You like a physical Call and End button. I miss the call and end button on the Droid. I am just used to tapping call to bring up my phone and contacts list, and the end button to hang up. But, that is a preference thing, you may not care.

You like your Home button on the left. For some reason the Droid chose to swap the back and home buttons. I found this very annoying, and goes against other Droid phones, and even other phones on the market. But, it’s not like you will be switching phones constantly, you will get used to it.

Conclusion

These are two really strong phones. I thought this was going to break down to choosing a power phone versus choosing a lite version. The Eris really holds its own against the Droid making it a difficult choice. Not really a bad thing.

You should also know that there are rumors that Verizon may release 1 or 2 more Android devices by the end of the year. I have no inside knowledge, no Verizon rep or PR person told me this, but you can see the rumors out there. But, how many times have folks known Apple was releasing a tablet? There is always going to be something better coming out, at some point you need to buy.

Good luck deciding between these two excellent phones. I don’t think you can really go wrong with either.

Graphics Eris Droid
Total graphics score 113.90 16.92
Draw opacity bitmap
(MPixels per sec)
56.26 5.05
Draw transparent bitmap
(MPixels per sec)
13.40 5.30
CPU Whetstone
Total CPU score 166.45 410.22
MWIPS DP (MWIPS(DP)) 11.66 31.31
MWIPS SP (MWIPS(SP)) 12.93 30.91
MFLOPS DP (MFLOPS(DP)) 2.28 3.73
MFLOPS SP (MFLOPS(SP)) 3.05 4.89
VAX MIPS DP (VAX
MIPS(DP))
7.85 22.15
VAX MIPS SP (VAX
MIPS(SP))
8.47 20.99
Memory
Total memory score 149.34 285.99
Copy memory (Mb/sec) 135.70 259.88
Filesystem
Total file system score 36.25 70.36
Creating 1000 empty
files (sec)
8.74 6.26
Deleting 1000 empty
files (sec)
3.25 4.47
Write 1M into file
(M/sec)
1.51 2.66
Read 1M from file
(sM/sec)
71.43 138.89
SD card perfomance
Creating 250 empty files
(sec)
10.05 13.41
Deleting 250 empty files
(sec)
15.65 11.05
Write 1M into file
(M/sec)
3.31 12.12
Read 1M from file
(sM/sec)
55.56 129.87
Posted in: Android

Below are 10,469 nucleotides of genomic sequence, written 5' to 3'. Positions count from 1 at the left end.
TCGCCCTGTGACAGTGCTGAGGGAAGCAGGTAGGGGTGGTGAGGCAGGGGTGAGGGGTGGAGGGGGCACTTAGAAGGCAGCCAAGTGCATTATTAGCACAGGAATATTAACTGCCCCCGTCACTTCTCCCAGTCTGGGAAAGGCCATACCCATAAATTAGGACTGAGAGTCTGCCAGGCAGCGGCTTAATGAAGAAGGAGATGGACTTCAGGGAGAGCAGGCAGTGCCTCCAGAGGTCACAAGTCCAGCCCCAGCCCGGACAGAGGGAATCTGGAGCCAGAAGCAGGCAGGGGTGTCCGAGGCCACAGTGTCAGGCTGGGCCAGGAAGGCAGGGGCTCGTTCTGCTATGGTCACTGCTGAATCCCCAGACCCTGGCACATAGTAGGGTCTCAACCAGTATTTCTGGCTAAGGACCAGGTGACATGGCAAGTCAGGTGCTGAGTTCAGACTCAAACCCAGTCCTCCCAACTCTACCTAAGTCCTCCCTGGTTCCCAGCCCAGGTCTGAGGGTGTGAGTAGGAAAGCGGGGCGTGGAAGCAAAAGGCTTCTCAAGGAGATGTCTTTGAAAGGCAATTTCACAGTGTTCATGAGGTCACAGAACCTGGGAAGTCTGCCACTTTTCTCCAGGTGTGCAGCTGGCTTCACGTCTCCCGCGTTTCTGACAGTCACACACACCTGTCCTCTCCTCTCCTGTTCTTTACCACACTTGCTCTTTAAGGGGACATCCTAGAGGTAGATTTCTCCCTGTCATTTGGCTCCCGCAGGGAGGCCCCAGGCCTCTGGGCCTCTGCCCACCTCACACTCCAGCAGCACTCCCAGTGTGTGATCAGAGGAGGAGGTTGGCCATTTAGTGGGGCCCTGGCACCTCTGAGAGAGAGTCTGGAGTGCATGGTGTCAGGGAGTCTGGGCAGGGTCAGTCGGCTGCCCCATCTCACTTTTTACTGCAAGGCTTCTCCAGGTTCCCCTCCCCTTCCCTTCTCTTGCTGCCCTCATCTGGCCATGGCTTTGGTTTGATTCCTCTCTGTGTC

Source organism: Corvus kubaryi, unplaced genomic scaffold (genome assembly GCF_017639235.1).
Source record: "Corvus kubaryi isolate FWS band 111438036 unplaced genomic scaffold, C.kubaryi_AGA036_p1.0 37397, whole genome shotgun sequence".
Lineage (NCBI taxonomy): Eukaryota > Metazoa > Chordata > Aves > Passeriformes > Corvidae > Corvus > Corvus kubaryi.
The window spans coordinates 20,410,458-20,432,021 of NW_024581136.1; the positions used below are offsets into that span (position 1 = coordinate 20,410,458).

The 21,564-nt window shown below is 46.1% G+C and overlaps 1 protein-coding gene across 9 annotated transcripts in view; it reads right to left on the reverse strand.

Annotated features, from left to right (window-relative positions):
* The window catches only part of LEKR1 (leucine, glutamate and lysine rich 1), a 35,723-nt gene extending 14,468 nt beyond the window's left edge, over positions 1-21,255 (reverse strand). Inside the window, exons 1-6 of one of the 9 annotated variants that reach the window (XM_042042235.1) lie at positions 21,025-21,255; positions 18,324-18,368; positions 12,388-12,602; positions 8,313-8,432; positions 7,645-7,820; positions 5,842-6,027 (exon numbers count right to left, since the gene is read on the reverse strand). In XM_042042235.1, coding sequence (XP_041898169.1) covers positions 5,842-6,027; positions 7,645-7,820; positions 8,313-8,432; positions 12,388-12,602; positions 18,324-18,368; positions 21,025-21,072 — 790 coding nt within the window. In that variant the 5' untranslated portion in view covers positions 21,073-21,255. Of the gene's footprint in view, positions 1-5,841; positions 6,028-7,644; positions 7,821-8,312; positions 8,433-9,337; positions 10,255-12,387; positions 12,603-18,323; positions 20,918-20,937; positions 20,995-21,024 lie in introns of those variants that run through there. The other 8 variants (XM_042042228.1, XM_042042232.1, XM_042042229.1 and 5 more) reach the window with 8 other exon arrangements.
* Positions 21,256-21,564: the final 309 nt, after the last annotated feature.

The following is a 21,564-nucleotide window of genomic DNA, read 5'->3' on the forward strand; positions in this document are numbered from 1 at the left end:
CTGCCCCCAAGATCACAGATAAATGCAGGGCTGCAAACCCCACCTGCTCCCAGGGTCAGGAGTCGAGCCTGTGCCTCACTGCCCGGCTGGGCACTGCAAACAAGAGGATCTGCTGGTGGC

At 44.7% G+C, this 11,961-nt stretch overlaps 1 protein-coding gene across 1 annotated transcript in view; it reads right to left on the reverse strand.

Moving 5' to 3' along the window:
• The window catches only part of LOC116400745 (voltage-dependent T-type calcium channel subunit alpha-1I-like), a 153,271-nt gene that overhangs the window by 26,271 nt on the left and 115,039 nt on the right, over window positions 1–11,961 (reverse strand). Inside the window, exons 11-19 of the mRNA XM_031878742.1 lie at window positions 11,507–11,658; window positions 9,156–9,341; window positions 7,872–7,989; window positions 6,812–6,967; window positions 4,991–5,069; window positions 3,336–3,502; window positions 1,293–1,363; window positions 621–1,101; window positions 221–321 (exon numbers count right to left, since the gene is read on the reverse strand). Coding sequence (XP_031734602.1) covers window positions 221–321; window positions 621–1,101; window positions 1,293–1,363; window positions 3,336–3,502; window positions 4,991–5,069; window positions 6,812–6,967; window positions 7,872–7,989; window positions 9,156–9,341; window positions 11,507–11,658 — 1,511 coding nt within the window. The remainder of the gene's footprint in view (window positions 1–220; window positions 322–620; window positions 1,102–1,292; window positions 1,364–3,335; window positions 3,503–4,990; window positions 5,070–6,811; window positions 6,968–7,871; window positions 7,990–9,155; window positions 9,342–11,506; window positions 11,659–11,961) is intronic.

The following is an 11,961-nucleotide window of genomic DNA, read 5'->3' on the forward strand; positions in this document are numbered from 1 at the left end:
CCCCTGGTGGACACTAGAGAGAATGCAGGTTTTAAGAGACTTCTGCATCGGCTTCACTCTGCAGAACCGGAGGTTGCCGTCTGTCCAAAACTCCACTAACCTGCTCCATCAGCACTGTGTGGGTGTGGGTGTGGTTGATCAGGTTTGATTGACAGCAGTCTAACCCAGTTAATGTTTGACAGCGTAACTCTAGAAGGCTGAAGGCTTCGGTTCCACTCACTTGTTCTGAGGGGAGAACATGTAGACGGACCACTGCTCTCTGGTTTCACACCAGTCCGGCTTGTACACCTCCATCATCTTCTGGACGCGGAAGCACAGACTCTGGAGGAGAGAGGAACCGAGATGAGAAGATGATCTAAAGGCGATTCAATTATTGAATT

{ 121 comments… add one }
  • Seattlebobby August 10, 2010, 7:31 pm

    I have been reading these entires and am intrigued at what the challenges are out there. I have been a die-hard Verizon customer for years and find that the service has been good.

    I have the Eris:

    Now understand, I am far from a techinical guy, which it seems some of you are. I appreciate that. I imagine that my challenegs with this phone are somewhat rooted in my “non-techie” personality. I am the average joe and I am a salesman. I love the fact that I now have a smart phone and can follow my work email, facebook, twitter etc etc from my phone.

    I have some issue with this phone and I am just not sure if it is “user error” or there is something wrong with it. I love the apps, I love the things that this phone can do (and there are probably 1,000 things it can do that I don’t even know about)…let me explain my challenegs: 1. Battery life is horrible – contstantly charging it. 2. Biggest issue: Sometimes it seems like the phone has a mind of its own: When I have the headset plugged in for pandora for example, or the charger plugged in, the phone either does things on its own, or doesn’t respond at all. It will dial without being prompted to, it is impossible to text or type antyhing while having something plugged in. It literally goes haywire. Do I have a lemon? Is the phone bad? I have little patience, and when I pay for something, I want it to work effectively. I reguarly have messages come up like “Error, this process has been stopped…” or something like that. Previoulsy, I had a Voyager (Don’t even get me started on that POS), and I could send video messages with no problem (Up to 30 seconds worth) but with this phone, if I take a video of my son to send to my momand it’s more than 8 seconds, my Eris can’t send it. it “exceeeds the message size” (Is there a setting?) My friends can send video up to a minute long on their phones. I also can no longer send a picture with a sound attached. (again, user error?)… The phone does seem to be slow in it’s processing. Does anyone offer a class that helps non tech guys like me get the most out of their phones? It may be part phone issue and part ME issue….

    Again, not a tech guy at all, I just want my friggin phone to work!